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Jacksonville, Florida, 19 October 2005
If you love 70’s Rock and Roll then the Florida Theater was the place to be this week as the Doobie Brothers in their 4th decade played on Wednesday night.
On the final leg of their US tour of small venues before heading down under, this gig in North East Florida was a good time to catch their show. It’s always better to see a band who’s been on the road for awhile instead of out of the gate. The nervousness and unease of playing the material is out of the way and the fun kicks in.
This band of brothers (not literally) don’t actually have those problems since they have been playing this music for more years than the average attendee.
Let me start by saying that these guys are musician’s-musicians which is to say, they are respected by their peers at all levels. Growing up and playing in bands in the eighties as I did, you could not turn on the radio and listen for more than 15 or 20 minutes without hearing one or more Doobie Brother songs. I remember asking my brother in the seventies what a “Doobie” was, and was more surprised by the fact that he actually told me,the definition itself (which I will leave out of this review). Oh yes, the review…
The DB style ranges from the bluesy rock of Long Train Runnin' to the country tinged Black Water to the gospel/jazz rooted Takin' It ToThe Streets, and with the melting pot of Florida in attendance, it was a perfect fit.
As I arrived at the theater I noticed young and old taking their seats. At 8:20 Pat Simmons (one of the founding members) walked on stage and began talking about our US soldiers and the support that should be given to them no matter what your particular view of the war was. He voiced the bands support of the VFW and was joined on stage by the DB road manager who brought on stage with him a guitar (Fender Stratocaster, I believe) with signatures from the entire band prominently displayed. That’s right folks, it was an auction to benefit the Veterans. Apparently the Doobies did this three years ago when they last played the Florida Theater and the auction brought in $6,500.
This time as the crowd cheered so loud, the bids could barely be heard, they started at $1,000, but it quickly climbed up over $ 10,000, then one woman held up her hand of 5 fingers three times. $15,000.00!!! Even though her bidding competitor yelled out a higher bid, the emotion and noise of the crowd visibly overwhelmed the two on stage and they announced Miss Georgia Horh from Jacksonville Beach, Florida as the winner. In addition to taking home the signed keepsake, she was also invited to take the stage to sing and play tambourine on “Listen to the Music” during the encore and hang out with the band backstage after the show.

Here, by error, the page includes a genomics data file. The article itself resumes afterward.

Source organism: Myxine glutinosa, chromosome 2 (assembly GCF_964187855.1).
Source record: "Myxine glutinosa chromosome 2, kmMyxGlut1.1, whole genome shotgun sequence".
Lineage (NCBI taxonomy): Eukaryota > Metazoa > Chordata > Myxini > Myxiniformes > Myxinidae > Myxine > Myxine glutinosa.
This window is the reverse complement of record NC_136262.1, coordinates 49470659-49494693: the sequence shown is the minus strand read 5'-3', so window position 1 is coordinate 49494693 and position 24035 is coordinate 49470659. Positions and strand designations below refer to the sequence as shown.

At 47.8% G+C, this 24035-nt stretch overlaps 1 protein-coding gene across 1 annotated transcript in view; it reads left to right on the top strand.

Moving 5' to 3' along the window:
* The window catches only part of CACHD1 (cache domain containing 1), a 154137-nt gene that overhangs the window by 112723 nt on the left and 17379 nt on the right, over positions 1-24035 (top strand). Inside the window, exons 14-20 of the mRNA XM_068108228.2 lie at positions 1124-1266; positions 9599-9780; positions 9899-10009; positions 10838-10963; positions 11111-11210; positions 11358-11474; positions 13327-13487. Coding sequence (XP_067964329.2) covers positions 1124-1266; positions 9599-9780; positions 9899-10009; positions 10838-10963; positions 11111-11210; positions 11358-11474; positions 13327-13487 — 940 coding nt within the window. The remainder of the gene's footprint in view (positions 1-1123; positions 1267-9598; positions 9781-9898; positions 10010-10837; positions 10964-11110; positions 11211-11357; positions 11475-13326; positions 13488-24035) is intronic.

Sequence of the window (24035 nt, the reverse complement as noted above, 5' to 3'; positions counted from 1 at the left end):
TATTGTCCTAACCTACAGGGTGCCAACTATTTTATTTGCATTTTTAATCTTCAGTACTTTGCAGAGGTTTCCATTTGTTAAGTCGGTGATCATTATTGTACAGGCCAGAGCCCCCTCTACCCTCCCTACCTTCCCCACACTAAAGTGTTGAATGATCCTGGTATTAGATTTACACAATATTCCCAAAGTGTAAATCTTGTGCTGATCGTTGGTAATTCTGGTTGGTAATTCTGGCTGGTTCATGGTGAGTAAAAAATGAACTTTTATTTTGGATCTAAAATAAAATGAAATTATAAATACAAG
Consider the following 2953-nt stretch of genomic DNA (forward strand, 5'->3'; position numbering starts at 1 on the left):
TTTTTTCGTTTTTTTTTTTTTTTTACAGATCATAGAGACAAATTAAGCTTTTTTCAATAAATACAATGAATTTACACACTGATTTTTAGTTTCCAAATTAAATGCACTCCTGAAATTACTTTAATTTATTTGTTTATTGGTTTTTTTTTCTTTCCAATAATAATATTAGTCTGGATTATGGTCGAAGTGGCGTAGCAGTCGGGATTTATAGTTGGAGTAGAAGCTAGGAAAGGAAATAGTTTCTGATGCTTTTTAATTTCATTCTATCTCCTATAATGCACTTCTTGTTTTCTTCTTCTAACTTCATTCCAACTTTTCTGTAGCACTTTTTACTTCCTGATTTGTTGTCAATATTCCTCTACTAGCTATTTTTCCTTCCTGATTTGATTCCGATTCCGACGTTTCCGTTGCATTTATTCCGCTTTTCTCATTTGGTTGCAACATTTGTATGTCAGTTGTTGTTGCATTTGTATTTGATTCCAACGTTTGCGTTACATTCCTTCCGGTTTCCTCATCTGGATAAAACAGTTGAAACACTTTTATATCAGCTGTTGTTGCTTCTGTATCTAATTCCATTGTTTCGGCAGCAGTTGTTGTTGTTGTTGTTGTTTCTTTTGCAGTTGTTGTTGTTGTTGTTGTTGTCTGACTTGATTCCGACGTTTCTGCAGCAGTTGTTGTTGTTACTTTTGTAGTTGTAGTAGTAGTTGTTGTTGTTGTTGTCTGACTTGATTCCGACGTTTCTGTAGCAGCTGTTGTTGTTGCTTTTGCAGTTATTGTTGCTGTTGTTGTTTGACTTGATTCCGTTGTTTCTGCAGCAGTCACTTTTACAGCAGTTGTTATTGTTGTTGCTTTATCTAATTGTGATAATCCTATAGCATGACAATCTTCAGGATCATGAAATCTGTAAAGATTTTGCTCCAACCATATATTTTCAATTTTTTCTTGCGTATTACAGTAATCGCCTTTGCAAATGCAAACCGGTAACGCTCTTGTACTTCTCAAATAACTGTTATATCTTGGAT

I caught up with the winner in the lobby later on and she told me that her dad was a WWII veteran and a Pearl Harbor survivor. This was her chance to pay tribute to her dad and have an experience of a lifetime wrapped in one. From the smile on her face in the above photo, I’d say it was money well spent.
With the crowd warmed up from the auction, the band took the stage and launched into Rockin' Down The Highway. The first thing I took notice of was how tight the band sounded. The sound wasn’t filled with synthesizers or backed by an orchestra, as some veteran rockers resort to late into their careers, no, this was 70’s style guitar boogie rock and roll.
The bass had balls and the guitar leads were smooth and melodic. You would think that with two drummers playing there might be a mis-beat or two throughout the night. Not one! These guys are pros and in addition, they were having fun laughing and riffing between the lines. Here’s where the musician’s-musician part comes in, it’s not just the old songs you notice but the relationship musically between the players. I enjoyed that more than the nostalgia.
As the night went on, the hits from the past sounded as fresh as they did when I was 15 years old and as Tom Johnston started to play the recognizable opening chords to “China Grove” (one of the DB most notable hits), the house rocked with a roar. I caught a glimpse of the past and for an hour or two, it took me and all of those in the theater back in time.
Doobie Brothers: Pat Simmons
When the band left the stage after Long Train Runnin', not a person in attendance left their seat. Everyone knew there was more music to be played. If I had to point out one negative, it would have to be the 110 minute set. The loyal fans who came out could have been treated to more jams. As I mentioned before, the party atmosphere was contagious and it ended a bit too soon. I understand the concept of leaving them wanting more but, one or two more songs would not have jeopardized that.
The current DB lineup is Guy Allison - Keyboards/Vocals, Michael Hossack – Drums, Tom Johnston - Vocals/Guitar, John McFee - Guitar/Strings/Vocals, Marc Russo – Saxophones, Pat Simmons - Vocals/Guitar (still has his extremely long hair and even though he was wearing a hat all night, the one or two times he lifted it showed it was all still there), Skylark - Bass/Vocals and new addition Ed Toth (replacing longtime drummer Keith Knudsen who passed away this February) on a second set of Drums.
Doobie Brothers: Tom Johnston
With twenty two albums (CD’s now) to date, The Doobie Brother song “Long Train Running” is ironically just that – and one that just won’t quit. As for me, I hope Pat, Tom and the guys keep it on those tracks for years to come.
Story and Photos by Steve Janowicz